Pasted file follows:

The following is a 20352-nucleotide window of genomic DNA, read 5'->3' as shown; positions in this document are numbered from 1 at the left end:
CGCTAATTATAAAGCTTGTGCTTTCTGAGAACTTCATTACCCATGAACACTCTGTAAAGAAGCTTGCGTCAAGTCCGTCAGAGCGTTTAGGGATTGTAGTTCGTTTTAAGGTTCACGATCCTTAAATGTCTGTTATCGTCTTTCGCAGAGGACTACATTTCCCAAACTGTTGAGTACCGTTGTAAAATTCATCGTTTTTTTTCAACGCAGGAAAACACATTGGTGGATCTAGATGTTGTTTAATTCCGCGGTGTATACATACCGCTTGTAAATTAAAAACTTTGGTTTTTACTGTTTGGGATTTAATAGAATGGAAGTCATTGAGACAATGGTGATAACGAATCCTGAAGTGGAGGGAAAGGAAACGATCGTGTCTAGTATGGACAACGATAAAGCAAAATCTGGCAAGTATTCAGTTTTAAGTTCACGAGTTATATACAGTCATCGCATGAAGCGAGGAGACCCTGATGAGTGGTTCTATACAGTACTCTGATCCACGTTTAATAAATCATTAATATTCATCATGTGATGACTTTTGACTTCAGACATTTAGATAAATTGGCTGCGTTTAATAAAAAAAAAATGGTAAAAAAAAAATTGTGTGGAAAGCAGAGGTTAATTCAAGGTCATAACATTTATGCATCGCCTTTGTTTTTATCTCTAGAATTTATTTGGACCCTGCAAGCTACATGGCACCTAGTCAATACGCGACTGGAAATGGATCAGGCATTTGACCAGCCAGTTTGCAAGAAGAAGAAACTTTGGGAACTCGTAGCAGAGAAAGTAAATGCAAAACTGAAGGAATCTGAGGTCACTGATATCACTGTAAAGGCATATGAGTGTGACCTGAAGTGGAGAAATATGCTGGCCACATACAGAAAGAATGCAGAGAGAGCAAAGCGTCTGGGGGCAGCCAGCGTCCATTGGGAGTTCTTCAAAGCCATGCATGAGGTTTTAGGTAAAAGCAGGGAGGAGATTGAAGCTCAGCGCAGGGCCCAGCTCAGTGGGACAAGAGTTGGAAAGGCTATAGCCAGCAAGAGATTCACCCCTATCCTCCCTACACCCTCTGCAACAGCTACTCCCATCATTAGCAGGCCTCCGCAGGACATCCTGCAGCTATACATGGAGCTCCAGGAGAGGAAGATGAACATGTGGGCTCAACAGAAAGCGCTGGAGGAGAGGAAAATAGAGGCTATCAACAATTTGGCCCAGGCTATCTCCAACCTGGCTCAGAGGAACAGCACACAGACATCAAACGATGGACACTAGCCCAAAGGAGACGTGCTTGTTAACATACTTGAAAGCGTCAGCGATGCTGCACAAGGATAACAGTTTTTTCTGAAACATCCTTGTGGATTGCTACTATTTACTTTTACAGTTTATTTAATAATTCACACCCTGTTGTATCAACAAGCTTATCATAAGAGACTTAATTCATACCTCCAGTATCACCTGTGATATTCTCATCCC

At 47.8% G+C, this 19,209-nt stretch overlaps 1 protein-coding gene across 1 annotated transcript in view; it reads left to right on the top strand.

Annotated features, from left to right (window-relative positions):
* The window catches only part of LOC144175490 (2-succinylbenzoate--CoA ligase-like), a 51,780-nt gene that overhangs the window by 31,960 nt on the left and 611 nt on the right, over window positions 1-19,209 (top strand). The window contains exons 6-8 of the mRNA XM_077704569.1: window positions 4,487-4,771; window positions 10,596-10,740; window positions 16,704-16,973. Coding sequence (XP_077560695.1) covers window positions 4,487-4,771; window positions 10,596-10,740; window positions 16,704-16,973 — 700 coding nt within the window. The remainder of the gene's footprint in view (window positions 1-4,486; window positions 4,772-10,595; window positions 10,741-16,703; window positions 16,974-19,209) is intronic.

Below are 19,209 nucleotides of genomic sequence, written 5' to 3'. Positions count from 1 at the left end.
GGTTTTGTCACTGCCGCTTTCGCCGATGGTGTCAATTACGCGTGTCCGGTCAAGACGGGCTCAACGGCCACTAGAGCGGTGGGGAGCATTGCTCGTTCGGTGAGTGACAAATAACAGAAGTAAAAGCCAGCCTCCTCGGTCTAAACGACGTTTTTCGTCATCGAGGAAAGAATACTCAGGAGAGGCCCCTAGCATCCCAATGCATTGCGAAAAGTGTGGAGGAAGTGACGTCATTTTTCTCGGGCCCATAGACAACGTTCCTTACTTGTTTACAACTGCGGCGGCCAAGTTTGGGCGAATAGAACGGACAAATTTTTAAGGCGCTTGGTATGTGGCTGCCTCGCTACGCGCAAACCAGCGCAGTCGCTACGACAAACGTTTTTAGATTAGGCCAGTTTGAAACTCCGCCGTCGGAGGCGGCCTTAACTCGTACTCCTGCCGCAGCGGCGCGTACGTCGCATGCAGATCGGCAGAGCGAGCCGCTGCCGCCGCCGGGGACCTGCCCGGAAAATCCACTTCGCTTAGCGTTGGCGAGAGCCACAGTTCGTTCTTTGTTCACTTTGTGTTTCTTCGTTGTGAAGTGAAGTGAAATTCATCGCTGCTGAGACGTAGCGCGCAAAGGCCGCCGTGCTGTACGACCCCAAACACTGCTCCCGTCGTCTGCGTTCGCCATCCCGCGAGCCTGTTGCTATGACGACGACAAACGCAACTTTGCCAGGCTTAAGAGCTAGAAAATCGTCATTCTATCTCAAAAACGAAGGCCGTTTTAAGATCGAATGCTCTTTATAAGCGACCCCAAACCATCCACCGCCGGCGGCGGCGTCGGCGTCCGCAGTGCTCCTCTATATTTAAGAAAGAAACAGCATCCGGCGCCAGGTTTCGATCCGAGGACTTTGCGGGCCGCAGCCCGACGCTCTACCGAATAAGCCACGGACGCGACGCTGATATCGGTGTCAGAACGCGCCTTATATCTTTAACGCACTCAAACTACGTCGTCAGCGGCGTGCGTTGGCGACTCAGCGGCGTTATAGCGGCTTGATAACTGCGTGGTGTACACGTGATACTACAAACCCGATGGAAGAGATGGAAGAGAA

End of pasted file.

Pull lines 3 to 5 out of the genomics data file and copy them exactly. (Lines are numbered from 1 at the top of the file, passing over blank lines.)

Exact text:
At 47.8% G+C, this 19,209-nt stretch overlaps 1 protein-coding gene across 1 annotated transcript in view; it reads left to right on the top strand.

Annotated features, from left to right (window-relative positions):
* The window catches only part of LOC144175490 (2-succinylbenzoate--CoA ligase-like), a 51,780-nt gene that overhangs the window by 31,960 nt on the left and 611 nt on the right, over window positions 1-19,209 (top strand). The window contains exons 6-8 of the mRNA XM_077704569.1: window positions 4,487-4,771; window positions 10,596-10,740; window positions 16,704-16,973. Coding sequence (XP_077560695.1) covers window positions 4,487-4,771; window positions 10,596-10,740; window positions 16,704-16,973 — 700 coding nt within the window. The remainder of the gene's footprint in view (window positions 1-4,486; window positions 4,772-10,595; window positions 10,741-16,703; window positions 16,974-19,209) is intronic.